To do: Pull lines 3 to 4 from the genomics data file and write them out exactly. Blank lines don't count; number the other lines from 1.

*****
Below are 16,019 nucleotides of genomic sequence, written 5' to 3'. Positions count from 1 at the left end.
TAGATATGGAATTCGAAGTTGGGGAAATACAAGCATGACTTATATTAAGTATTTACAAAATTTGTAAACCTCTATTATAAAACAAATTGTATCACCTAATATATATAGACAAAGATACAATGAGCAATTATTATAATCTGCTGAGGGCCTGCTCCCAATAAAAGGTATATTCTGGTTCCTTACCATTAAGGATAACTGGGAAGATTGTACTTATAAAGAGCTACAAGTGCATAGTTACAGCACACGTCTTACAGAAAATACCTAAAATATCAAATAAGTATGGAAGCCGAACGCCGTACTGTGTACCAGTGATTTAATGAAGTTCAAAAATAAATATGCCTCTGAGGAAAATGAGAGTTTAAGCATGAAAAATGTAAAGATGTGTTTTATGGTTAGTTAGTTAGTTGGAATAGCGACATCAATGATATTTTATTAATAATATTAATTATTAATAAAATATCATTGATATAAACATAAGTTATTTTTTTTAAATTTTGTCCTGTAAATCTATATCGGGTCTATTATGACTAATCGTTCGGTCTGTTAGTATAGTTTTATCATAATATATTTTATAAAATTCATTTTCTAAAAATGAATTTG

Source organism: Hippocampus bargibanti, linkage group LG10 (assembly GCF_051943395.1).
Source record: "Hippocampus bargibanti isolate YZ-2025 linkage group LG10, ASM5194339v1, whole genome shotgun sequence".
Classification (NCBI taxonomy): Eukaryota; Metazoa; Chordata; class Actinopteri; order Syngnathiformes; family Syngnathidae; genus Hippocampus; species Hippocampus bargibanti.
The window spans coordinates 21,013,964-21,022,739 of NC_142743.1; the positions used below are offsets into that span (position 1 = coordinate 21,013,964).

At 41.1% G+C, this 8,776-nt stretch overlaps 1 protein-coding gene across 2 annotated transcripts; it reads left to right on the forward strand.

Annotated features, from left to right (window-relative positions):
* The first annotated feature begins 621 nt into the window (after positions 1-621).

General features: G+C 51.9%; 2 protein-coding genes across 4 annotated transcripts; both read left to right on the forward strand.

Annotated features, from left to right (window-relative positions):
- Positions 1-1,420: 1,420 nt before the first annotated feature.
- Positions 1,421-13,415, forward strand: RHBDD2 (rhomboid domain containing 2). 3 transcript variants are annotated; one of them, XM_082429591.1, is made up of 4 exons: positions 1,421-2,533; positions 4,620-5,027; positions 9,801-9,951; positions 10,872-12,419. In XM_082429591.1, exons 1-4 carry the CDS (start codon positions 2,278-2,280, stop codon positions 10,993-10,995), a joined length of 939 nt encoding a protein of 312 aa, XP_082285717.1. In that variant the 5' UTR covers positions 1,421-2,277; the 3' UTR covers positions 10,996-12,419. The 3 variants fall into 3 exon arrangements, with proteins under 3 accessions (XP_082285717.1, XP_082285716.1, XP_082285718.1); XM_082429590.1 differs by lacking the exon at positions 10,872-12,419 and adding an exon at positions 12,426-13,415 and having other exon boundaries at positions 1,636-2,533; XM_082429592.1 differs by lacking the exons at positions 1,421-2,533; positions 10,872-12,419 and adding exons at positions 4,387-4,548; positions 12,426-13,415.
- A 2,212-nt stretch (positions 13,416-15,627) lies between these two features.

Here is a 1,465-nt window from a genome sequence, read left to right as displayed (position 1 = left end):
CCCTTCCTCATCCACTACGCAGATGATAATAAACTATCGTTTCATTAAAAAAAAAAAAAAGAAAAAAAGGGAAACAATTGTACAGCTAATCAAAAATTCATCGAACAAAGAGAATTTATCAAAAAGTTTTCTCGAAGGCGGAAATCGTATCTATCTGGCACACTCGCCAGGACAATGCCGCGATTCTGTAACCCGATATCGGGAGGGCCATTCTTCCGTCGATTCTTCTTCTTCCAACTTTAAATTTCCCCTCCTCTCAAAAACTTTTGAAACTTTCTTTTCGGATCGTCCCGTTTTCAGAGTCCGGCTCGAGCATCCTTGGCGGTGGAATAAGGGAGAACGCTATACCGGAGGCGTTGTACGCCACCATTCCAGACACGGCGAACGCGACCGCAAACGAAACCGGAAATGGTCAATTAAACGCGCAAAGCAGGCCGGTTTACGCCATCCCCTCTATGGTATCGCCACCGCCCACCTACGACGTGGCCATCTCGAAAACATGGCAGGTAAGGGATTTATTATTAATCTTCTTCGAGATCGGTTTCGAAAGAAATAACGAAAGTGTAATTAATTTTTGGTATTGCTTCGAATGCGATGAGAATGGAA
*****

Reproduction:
Source organism: Hippocampus bargibanti, linkage group LG10 (assembly GCF_051943395.1).
Source record: "Hippocampus bargibanti isolate YZ-2025 linkage group LG10, ASM5194339v1, whole genome shotgun sequence".